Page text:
I would appreciate if people with experience in game development / engine desgin could take a look at my source code. I'm looking for honest, constructive criticism on how to improve the engine.
I'm currently writing my master's thesis in computer science and in the recent year I've gone through all the basics about graphics programming, learned DirectX and OpenGL, read some articles on Nvidia GPU Gems, read books and integrated some of this stuff step by step into the engine.

I know about the basics, but I feel like there is some missing link that I didn't get yet to merge all those little pieces together.

Features I have so far:
- Dynamic shader generation based on material properties
- Dynamic sorting of meshes to be renderd based on shader and material
- Rendering large amounts of static meshes
- Hierarchical culling (detail + view frustum)
- Limited support for dynamic (i.e. moving) meshes
- Normal, Parallax and Relief Mapping implementations
- Wind animations based on vertex displacement
- A very basic integration of the Bullet physics engine
- Procedural Grass generation
- Some post processing effects (Depth of Field, Light Volumes, Screen Space Reflections, God Rays)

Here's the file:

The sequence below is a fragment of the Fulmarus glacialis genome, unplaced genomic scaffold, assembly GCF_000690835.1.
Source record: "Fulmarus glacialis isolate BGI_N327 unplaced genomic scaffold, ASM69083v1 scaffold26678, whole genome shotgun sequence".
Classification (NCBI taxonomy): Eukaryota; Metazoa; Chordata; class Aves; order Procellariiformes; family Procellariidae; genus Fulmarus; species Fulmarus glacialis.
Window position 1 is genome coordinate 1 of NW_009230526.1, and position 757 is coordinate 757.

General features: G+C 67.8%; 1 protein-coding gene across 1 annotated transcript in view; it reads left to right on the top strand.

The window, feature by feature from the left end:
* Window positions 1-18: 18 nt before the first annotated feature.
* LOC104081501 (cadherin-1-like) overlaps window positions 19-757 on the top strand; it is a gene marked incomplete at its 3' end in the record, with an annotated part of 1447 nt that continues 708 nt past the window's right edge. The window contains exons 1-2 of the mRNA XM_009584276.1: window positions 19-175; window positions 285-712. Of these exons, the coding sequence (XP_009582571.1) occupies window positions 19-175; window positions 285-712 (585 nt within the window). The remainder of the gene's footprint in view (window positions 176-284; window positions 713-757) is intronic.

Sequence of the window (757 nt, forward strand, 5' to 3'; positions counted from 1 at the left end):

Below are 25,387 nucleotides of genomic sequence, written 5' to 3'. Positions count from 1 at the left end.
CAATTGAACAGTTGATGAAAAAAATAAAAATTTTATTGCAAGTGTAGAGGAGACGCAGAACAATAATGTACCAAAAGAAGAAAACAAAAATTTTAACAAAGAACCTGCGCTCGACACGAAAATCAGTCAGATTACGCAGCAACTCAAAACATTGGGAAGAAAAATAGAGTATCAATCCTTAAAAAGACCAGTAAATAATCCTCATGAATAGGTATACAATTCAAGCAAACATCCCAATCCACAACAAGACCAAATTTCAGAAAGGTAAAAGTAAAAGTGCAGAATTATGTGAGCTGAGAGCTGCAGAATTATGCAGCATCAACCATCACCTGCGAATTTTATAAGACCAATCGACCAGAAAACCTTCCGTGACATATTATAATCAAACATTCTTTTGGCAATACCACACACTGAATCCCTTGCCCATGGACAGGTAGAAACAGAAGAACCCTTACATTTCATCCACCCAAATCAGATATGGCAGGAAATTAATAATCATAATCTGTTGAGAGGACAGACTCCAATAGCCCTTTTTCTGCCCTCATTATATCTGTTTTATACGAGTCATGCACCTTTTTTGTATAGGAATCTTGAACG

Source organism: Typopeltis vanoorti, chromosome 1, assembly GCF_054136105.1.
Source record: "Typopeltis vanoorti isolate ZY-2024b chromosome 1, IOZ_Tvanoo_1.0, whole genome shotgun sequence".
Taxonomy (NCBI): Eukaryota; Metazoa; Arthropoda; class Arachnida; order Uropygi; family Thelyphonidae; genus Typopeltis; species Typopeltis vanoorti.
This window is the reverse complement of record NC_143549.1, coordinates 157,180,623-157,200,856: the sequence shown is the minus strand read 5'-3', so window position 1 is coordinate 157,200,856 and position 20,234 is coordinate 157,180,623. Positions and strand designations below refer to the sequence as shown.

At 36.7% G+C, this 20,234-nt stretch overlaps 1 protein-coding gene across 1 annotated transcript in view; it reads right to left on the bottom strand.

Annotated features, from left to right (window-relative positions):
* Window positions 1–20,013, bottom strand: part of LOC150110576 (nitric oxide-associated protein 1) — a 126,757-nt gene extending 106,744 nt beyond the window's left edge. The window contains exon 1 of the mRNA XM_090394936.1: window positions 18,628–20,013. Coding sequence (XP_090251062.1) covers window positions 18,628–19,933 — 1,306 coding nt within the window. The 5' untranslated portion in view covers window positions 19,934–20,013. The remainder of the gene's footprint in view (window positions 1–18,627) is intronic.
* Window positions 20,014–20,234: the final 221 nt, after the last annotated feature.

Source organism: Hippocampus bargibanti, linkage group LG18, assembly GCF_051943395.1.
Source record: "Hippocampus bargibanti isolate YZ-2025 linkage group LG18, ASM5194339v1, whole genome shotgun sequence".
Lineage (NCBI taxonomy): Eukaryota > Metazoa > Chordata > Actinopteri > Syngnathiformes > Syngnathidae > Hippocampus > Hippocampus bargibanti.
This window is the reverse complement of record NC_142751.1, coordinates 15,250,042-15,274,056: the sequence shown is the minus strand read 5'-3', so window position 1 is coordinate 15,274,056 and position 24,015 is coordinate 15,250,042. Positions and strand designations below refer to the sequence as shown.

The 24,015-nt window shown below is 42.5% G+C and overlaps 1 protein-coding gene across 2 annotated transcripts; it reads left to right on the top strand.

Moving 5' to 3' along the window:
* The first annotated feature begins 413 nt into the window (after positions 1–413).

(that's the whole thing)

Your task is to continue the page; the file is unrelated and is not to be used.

- Caching mechanisms for textures, shaders, materials and meshes

Features I would like to have:
- Global illumination methods
- Scalable physics
- Occlusion culling
- A nice procedural terrain generator
- Scripting
- Level Editing
- Sound system
- Optimization techniques

Books I have so far:
- Real-Time Rendering Third Edition
- 3D Game Programming with DirectX 11
- Vulkan Cookbook (not started yet)

I hope you guys can take a look at my source code and if you're really motivated, feel free to contribute :-)
There are some videos on youtube that demonstrate some of the features:
Procedural grass on the GPU
Procedural Terrain Engine
Quadtree detail and view frustum culling